Cost of Bribes More Than Doubles in ’09

The average cost of a bribe more than doubled last year, the Interior Ministry's economic safety department said Thursday, although experts say the figures may be on the low side.

The cost of an average bribe last year reached more than 23,000 rubles ($780), up from 9,000 rubles in 2008, the department said in a statement posted on its web site.

The ministry registered 7,856 cases of bribery involving state agencies in 2009, an increase of 10.2 percent from the year before. Of those cases, a total of 2,351 people were prosecuted for corruption last year, a rise of 14.9 percent, the statement said.

But corruption is likely to level off this year, as the department already has registered a decline in the number of corruption cases since January.

"[There's been] a 7 percent decline. It's not a global victory, but it shows that the measures taken in 2009 are working," said Alexander Nazarov, deputy head of the Interior Ministry's economic safety department.

President Dmitry Medvedev declared war on corruption after assuming his post in 2008, creating the Anti-Corruption Council and calling on it to draft legislation to protect businesses from corrupt bureaucrats and to guarantee judicial independence.

Medvedev signed a national plan to combat corruption in 2008 and last year signed new anti-corruption legislation, which includes statutes barring officials from accepting gifts worth more than 3,000 rubles ($100) and forcing them to inform state bodies if they plan to join companies in which they may have vested interests.

But the Interior Ministry statistics involve mostly low-profile crimes, and they aren't very helpful in understanding the total amount of corruption in the country, said Yelena Panfilova, head of Transparency International Russia.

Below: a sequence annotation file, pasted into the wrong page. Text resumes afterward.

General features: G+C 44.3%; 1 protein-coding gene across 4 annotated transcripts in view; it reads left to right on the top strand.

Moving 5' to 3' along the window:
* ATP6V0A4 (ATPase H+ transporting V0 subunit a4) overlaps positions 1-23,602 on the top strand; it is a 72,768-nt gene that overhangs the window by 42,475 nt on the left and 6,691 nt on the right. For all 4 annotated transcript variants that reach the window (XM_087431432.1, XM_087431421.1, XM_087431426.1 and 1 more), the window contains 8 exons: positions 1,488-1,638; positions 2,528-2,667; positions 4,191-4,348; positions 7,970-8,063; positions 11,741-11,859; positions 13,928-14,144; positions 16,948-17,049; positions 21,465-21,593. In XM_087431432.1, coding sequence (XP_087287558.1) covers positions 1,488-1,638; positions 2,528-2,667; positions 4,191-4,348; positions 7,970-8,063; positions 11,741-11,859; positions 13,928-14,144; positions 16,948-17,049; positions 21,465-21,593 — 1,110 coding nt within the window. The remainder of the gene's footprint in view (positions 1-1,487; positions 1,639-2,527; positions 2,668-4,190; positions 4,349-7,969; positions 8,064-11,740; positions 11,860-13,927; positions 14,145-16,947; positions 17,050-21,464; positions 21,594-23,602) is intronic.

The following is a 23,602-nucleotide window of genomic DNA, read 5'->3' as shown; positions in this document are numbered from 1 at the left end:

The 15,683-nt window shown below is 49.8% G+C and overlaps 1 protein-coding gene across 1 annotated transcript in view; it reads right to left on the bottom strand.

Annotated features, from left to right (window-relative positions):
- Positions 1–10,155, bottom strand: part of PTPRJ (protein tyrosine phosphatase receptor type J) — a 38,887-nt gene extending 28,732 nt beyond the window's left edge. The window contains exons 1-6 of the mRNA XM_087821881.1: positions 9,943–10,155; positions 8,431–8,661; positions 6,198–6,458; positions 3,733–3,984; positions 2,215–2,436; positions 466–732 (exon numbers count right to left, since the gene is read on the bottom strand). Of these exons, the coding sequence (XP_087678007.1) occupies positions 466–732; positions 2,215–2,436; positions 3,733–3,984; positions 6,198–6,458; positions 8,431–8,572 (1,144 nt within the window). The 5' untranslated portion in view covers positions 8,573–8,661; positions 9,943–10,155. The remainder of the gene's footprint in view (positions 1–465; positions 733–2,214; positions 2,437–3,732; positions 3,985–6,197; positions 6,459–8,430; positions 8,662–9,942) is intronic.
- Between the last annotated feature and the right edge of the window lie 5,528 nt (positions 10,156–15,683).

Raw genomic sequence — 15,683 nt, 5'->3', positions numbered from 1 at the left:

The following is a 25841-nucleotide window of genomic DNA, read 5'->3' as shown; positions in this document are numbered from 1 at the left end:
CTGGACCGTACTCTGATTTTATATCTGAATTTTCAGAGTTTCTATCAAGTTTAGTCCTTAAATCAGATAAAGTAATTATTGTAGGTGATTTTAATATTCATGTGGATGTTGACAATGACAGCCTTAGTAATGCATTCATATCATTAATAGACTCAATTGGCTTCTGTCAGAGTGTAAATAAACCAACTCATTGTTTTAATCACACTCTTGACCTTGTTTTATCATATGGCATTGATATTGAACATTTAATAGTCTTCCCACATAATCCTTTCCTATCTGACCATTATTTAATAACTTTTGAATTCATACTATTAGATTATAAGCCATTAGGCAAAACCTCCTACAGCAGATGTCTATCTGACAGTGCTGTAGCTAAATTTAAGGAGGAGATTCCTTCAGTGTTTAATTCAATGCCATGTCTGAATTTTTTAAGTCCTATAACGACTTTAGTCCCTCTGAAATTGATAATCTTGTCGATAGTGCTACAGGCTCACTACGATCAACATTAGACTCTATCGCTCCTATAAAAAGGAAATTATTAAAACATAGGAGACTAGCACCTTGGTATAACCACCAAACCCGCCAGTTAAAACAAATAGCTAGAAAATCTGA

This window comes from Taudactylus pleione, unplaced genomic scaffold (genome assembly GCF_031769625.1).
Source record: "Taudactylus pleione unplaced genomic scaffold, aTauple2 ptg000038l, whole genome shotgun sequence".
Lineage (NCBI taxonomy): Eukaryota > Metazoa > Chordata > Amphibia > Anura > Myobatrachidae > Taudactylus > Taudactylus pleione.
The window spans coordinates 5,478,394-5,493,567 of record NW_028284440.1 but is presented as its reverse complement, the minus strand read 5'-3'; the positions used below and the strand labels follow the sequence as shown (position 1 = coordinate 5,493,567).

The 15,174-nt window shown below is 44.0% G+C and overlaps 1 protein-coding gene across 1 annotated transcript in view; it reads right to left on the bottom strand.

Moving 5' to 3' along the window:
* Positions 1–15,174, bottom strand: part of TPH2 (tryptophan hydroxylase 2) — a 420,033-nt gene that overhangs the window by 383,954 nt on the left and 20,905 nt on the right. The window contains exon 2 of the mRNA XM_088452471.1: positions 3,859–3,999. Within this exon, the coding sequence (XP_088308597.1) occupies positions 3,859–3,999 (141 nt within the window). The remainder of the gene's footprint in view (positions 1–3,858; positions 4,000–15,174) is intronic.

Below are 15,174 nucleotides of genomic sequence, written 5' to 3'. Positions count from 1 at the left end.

"The statistics published by the Interior Ministry don't cover the whole scope of corruption-related crimes — bribery is just a part of the problem," she said. "It would be more helpful if the Prosecutor General's Office offered some statistics on abuse of power by high-ranking officials."

In fact, the average bribe would be much larger if the economic safety department tackled high-ranking people within the law enforcement agencies, said Kirill Kabanov, chairman of the National Anti-Corruption Committee.

If the authorities went after higher-ranking officials, the size of the bribes they would find "would stun both journalists and the public," he said.

And while the Kremlin's anti-corruption campaign is a good start, it won't be enough to put a dent in the real corruption problem.

"[Medvedev's] main accomplishment is speaking openly about it and calling for action," Kabanov said. "But it looks like the officials on the lower levels don't hear him."

Russia was ranked 146th in Transparency International's worldwide corruption rating in 2009, slightly improving from 147th place, where it was in 2008, the organization said.

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